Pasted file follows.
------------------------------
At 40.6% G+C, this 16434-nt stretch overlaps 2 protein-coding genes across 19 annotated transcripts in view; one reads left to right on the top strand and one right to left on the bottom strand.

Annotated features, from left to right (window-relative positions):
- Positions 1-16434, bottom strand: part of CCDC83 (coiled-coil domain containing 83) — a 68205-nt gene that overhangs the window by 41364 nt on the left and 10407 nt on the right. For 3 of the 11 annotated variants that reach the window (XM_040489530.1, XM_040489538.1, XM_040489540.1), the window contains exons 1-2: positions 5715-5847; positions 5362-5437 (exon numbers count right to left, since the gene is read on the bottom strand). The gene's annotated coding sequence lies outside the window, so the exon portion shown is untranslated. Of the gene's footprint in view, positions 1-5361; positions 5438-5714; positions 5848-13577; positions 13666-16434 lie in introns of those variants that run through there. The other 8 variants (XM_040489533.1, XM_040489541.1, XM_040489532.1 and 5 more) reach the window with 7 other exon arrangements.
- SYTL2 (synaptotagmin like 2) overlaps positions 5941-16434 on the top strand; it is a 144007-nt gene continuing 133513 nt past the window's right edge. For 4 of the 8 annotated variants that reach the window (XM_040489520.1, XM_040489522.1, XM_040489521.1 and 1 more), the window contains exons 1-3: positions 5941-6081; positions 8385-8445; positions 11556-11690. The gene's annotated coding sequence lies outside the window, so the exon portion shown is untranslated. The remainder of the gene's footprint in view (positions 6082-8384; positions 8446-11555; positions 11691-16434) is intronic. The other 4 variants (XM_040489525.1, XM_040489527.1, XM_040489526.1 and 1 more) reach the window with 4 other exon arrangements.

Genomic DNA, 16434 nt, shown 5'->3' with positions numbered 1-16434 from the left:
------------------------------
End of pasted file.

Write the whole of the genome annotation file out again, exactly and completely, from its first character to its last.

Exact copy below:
At 40.6% G+C, this 16434-nt stretch overlaps 2 protein-coding genes across 19 annotated transcripts in view; one reads left to right on the top strand and one right to left on the bottom strand.

Annotated features, from left to right (window-relative positions):
- Positions 1-16434, bottom strand: part of CCDC83 (coiled-coil domain containing 83) — a 68205-nt gene that overhangs the window by 41364 nt on the left and 10407 nt on the right. For 3 of the 11 annotated variants that reach the window (XM_040489530.1, XM_040489538.1, XM_040489540.1), the window contains exons 1-2: positions 5715-5847; positions 5362-5437 (exon numbers count right to left, since the gene is read on the bottom strand). The gene's annotated coding sequence lies outside the window, so the exon portion shown is untranslated. Of the gene's footprint in view, positions 1-5361; positions 5438-5714; positions 5848-13577; positions 13666-16434 lie in introns of those variants that run through there. The other 8 variants (XM_040489533.1, XM_040489541.1, XM_040489532.1 and 5 more) reach the window with 7 other exon arrangements.
- SYTL2 (synaptotagmin like 2) overlaps positions 5941-16434 on the top strand; it is a 144007-nt gene continuing 133513 nt past the window's right edge. For 4 of the 8 annotated variants that reach the window (XM_040489520.1, XM_040489522.1, XM_040489521.1 and 1 more), the window contains exons 1-3: positions 5941-6081; positions 8385-8445; positions 11556-11690. The gene's annotated coding sequence lies outside the window, so the exon portion shown is untranslated. The remainder of the gene's footprint in view (positions 6082-8384; positions 8446-11555; positions 11691-16434) is intronic. The other 4 variants (XM_040489525.1, XM_040489527.1, XM_040489526.1 and 1 more) reach the window with 4 other exon arrangements.

Genomic DNA, 16434 nt, shown 5'->3' with positions numbered 1-16434 from the left: